AUGUST 22, 2017 — A diesel-electric offshore wind farm Service Operation Vessel (SOV) designed by Norway’s Salt Ship Design and being built for Louis Dreyfus Armateurs by Turkey’s Cemre Shipyard is to have an ABB Onboard DC Grid power distribution system to enable the cost-efficient integration of batteries. As an integral part of the power system, the ABB Power and Energy Management System (PEMS) will ensure safe and efficient operation of the vessel.
The hybrid system enables lean operation with fewer running generators without compromising on safety, meaning less maintenance and better fuel consumption over the long-term.
“Shipping is waking up to the many advantages of energy storage,” said Juha Koskela, Managing Director of ABB’s marine and ports business. “With the industry starting to use batteries more and more, and fuel cells becoming a viable option, we fully expect the Onboard DC Grid to gain further traction.”
The Onboard DC Grid will integrate two sets of batteries used primarily for spinning reserve and peak shaving. Power peaks during operation can be covered by the battery rather than starting another engine. Again, battery power can act as backup for running generators, reducing the need to run spare generator capacity. In addition to ship efficiency gains, the mode of operation has long-term benefits for ship engines, as it increases efficiency through higher engine load and reduces running hours overall.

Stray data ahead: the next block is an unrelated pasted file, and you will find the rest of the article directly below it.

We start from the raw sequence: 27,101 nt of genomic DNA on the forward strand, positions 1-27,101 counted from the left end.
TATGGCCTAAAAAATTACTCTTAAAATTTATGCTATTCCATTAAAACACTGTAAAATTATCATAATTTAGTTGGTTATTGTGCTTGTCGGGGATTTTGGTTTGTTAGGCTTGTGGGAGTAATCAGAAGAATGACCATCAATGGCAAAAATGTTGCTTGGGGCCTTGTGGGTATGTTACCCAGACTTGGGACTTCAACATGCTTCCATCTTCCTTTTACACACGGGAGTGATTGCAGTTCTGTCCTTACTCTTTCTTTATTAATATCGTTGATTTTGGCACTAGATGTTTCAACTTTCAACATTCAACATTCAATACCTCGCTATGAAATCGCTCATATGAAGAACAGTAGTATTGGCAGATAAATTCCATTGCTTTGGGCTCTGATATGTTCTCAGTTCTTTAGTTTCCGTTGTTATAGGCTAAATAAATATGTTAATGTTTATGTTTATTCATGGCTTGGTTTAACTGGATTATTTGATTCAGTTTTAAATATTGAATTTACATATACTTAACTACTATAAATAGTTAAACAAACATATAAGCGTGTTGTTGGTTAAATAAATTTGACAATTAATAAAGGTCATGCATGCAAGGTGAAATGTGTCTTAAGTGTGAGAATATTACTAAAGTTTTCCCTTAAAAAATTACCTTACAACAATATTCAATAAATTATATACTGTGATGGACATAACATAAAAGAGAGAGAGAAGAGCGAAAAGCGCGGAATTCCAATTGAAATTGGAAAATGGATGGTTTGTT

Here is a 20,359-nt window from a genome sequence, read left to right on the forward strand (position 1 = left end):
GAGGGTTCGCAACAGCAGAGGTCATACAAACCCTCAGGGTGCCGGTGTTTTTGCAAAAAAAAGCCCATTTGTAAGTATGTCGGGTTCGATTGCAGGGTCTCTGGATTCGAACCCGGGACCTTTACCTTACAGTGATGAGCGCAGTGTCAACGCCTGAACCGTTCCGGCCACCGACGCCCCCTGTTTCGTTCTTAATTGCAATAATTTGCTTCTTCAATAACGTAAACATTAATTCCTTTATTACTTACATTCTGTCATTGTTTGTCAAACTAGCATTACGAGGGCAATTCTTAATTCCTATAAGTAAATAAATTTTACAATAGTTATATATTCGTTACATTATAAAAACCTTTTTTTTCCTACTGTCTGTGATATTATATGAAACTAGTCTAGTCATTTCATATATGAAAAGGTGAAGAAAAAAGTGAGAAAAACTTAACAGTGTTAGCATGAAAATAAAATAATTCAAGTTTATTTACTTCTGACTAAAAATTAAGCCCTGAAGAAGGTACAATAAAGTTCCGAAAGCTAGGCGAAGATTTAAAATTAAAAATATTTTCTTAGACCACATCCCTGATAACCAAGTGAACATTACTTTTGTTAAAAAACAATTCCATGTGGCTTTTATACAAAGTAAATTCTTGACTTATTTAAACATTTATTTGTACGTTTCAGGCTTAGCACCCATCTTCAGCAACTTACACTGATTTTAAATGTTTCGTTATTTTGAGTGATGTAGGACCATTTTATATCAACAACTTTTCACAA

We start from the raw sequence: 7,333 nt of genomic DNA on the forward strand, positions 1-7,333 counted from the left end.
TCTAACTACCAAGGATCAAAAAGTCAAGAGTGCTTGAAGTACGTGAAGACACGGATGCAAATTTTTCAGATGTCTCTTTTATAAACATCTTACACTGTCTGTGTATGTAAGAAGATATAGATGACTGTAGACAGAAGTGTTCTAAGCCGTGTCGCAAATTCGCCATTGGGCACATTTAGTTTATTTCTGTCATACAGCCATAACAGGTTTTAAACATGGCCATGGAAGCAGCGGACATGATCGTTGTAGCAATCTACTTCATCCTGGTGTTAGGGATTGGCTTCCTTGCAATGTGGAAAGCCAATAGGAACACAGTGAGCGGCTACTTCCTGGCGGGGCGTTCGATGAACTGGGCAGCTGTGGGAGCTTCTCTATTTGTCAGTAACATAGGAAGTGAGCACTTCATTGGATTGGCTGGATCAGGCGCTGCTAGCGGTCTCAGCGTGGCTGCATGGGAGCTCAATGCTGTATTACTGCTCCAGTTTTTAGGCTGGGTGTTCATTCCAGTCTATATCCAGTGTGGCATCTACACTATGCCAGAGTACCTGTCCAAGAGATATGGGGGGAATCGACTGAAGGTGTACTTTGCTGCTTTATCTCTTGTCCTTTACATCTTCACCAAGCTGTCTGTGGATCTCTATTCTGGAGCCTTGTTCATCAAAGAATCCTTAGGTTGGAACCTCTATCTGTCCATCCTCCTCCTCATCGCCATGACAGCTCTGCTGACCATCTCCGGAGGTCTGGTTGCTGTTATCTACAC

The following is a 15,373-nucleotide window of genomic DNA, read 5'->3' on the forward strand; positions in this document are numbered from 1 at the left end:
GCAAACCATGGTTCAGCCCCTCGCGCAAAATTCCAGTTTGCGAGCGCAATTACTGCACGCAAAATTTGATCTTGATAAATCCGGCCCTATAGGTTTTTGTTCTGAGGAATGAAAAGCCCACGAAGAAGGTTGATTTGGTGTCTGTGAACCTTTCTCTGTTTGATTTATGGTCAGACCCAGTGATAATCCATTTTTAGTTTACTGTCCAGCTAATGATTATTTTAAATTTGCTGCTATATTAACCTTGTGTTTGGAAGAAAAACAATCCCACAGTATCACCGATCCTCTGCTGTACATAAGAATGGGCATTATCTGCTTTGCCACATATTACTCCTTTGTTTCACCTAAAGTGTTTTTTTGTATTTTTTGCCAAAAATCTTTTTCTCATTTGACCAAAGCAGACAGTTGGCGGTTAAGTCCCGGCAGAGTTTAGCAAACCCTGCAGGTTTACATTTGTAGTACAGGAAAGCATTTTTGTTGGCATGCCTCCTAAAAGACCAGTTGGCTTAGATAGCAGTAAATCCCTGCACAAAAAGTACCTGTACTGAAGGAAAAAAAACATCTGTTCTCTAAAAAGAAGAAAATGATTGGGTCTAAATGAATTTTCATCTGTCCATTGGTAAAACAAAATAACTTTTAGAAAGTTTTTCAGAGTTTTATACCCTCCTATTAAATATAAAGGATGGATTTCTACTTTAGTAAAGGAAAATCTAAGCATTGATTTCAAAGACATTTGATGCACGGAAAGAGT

The Onboard DC Grid has been installed on a wide range of vessels including ferries, OSVs and a cable layer.
“This project shows how energy storage is a cost-effective solution that maximize energy efficiency and safety,” said John Olav Lindtjørn, Global Product Manager for Onboard DC Grid at ABB Marine & Ports. “Energy storage can be used for many purposes onboard; sometimes it serves as the sole energy source but for this wind farm vessel it is being deployed as an effective supporting element for the main engine.”
The whole power system is controlled by integrated PEMS, enabling the generators to run at variable speeds and charge the batteries in the optimal way while at the same time maximizing safety and efficiency. This contrasts with traditional AC systems, where generators run at fixed maximum speed irrespective of the power demand onboard, leading to excessive engine wear and poor fuel efficiency at lower loads.
The ship’s crew of up to ninety will also benefit of the reduced vibrations.
The 83.0 m x 19.4 m SOV will be operating for DONG Energy on four wind farms off the German coast and will be equipped with a dynamic motion compensated gangway system.